In Milwaukee, most of the victims and the suspects in their killings are black men under 30, police data shows, who come from neighborhoods where foreclosures, joblessness and poverty are also high. Most involve guns and people — both victims and suspects — who have been arrested before. The most common motive in the slayings was not robbery or gang rivalry but an argument, according to the data.
On July 3, as an annual fireworks display along Lake Michigan ended, Tariq Akbar, 14, was shot in the back of the head while he was leaving the crowded celebration to meet his mother, who was parked not far away.
“The police were right there — not even 50 feet away,” his mother, Arifah Akbar, said. “This is when you know how bad Milwaukee has gotten.”
The police said the shooting had stemmed from a dispute on social media. A 15-year-old has been charged.
Chief Flynn was among those close enough to hear the shots that night. He said that dozens of officers were near the lake, but that was not enough to deter the shooting.
As in places like Ferguson and Baltimore, tensions over race and police conduct have risen in Milwaukee, where the population is 40 percent black, compared with 6 percent statewide. Demonstrators took to Milwaukee’s streets after the death of Dontre D. Hamilton, 31, a black man who was shot in a downtown park last year by a white police officer. Mr. Flynn fired the officer, but local prosecutors did not file charges against him. Witnesses said Mr. Hamilton, who had been sleeping before the encounter, had grabbed the officer’s baton and hit him or was trying to do so.
© Nick Cote for The New York Times Two of Tamiko Holmes’s five children were killed this year.
Chief Flynn said that his officers were responding to crimes as they always have, but that they were making fewer traffic stops and conducting fewer field interviews, a fact he attributed to “free-floating anxiety” among officers around the nation.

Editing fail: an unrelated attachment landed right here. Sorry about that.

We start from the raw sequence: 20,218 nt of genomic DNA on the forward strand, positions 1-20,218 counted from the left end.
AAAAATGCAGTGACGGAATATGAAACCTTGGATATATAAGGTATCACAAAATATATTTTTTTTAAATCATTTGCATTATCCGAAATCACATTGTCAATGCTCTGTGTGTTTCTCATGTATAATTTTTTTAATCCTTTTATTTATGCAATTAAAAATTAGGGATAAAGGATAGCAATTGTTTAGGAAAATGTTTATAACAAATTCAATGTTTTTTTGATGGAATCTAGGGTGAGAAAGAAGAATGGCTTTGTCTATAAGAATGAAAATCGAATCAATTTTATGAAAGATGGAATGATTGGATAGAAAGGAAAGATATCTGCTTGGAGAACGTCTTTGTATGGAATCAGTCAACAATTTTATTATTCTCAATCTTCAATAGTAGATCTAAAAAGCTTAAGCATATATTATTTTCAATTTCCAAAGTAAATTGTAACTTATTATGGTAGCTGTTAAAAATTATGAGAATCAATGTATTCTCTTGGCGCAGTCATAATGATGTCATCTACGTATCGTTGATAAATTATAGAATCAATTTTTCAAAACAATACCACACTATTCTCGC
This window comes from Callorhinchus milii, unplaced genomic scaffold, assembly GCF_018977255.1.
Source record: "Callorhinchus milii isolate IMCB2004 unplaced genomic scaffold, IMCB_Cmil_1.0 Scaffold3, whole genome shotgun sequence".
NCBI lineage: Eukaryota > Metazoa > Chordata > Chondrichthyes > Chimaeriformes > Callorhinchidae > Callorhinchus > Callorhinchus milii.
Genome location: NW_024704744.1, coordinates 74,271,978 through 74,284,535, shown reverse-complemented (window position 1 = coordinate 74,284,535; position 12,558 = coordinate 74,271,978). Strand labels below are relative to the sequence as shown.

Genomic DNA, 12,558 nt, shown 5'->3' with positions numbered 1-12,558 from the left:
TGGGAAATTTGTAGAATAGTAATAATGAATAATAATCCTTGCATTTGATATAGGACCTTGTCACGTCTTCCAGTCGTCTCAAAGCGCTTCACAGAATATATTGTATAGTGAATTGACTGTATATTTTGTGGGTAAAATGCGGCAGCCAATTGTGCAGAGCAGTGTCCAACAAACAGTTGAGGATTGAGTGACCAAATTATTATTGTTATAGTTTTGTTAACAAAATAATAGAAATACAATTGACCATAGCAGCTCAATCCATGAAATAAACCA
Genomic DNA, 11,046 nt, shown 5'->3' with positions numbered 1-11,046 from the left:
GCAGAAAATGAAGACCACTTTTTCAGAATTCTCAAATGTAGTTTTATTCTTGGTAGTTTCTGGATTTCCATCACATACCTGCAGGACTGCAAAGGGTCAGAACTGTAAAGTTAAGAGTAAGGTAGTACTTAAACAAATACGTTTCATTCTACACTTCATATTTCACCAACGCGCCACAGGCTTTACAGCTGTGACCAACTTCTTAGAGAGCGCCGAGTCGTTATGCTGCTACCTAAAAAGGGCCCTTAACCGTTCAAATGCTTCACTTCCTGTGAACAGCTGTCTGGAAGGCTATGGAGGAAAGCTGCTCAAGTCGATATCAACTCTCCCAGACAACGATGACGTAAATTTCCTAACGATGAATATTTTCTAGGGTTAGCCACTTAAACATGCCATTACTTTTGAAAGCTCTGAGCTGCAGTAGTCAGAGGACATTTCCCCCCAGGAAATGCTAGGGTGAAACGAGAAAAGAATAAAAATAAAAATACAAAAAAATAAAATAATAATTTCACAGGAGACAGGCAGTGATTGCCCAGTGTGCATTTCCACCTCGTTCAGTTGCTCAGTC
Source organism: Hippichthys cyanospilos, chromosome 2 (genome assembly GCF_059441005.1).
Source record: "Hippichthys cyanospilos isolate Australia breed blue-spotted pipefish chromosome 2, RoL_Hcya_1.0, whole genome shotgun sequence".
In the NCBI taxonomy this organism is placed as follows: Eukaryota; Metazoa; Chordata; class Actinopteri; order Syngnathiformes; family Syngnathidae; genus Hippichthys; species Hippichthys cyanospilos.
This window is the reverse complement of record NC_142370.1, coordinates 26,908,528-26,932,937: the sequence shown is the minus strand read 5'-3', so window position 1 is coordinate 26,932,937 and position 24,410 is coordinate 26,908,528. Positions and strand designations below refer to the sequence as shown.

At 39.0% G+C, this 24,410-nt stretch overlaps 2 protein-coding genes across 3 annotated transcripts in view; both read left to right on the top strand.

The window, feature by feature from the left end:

“This is a job that requires judgment, but it requires judgment being exercised under pressure in ambiguous circumstances,” he said. “In that context you are going to sometimes, trying to do the right thing, still make the wrong decision.”
Along the streets on this city’s North Side, residents said the problems reached far deeper than guns or fights on Facebook.
“Everybody’s struggling out here, trying to stay afloat, with no jobs, no opportunities,” said Bethann Maclin, whose 13-year-old daughter stays mostly inside these days. “The violence won’t end. Where do you start?”
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https://plus.google.com/104869445808138017047 Andrey Martins : By Brendan O’Brien MILWAUKEE, Aug 31 (Reuters) – Milwaukee may soon become one of the largest cities...
By Brendan O’Brien MILWAUKEE, Aug 31 (Reuters) – Milwaukee may soon become one of the largest cities in the United States to outfit all of its patrol officers with body cameras under a proposal by Mayor Tom Barrett. The mayor said on Sunday that he will…
Milwaukee Mayor Wants All Patrol Officers To Wear Body Cameras | News4world
By Brendan O’Brien MILWAUKEE, Aug 31 (Reuters) – Milwaukee may soon become one of the largest cities in the United States to outfit all of its patrol officers with body …
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https://plus.google.com/114086944172764041211 World Entertainment : By Brendan O’Brien MILWAUKEE, Aug 31 (Reuters) – Milwaukee may soon become one of the largest cities...
By Brendan O’Brien MILWAUKEE, Aug 31 (Reuters) – Milwaukee may soon become one of the largest cities in the United States to outfit all of its patrol officers with body cameras under a proposal by Mayor Tom Barrett. The mayor said on Sunday that he will…
Milwaukee Mayor Wants All Patrol Officers To Wear Body Cameras | News4world
By Brendan O’Brien MILWAUKEE, Aug 31 (Reuters) – Milwaukee may soon become one of the largest cities in the United States to outfit all of its patrol officers with body …
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https://plus.google.com/100152506836387182192 Corey Price : Milwaukee may soon become one of the largest cities in the United States to outfit all of its patrol...
Milwaukee may soon become one of the largest cities in the United States to outfit all of its patrol officers with body cameras under a proposal by Mayor Tom Barrett. The mayor said on Sunday that he will include in his preliminary city budget a proposal…
Milwaukee mayor wants to outfit all patrol officers with body cameras - Breaking Christian News and Opinion on CNMnewz.com
Milwaukee may soon become one of the largest cities in the United States to outfit all of its patrol officers with body cameras under a proposal by Mayor Tom Barrett. The mayor said on Sunday that he will include in his preliminary city budget a proposal to spend $880,000 to equip all of the city...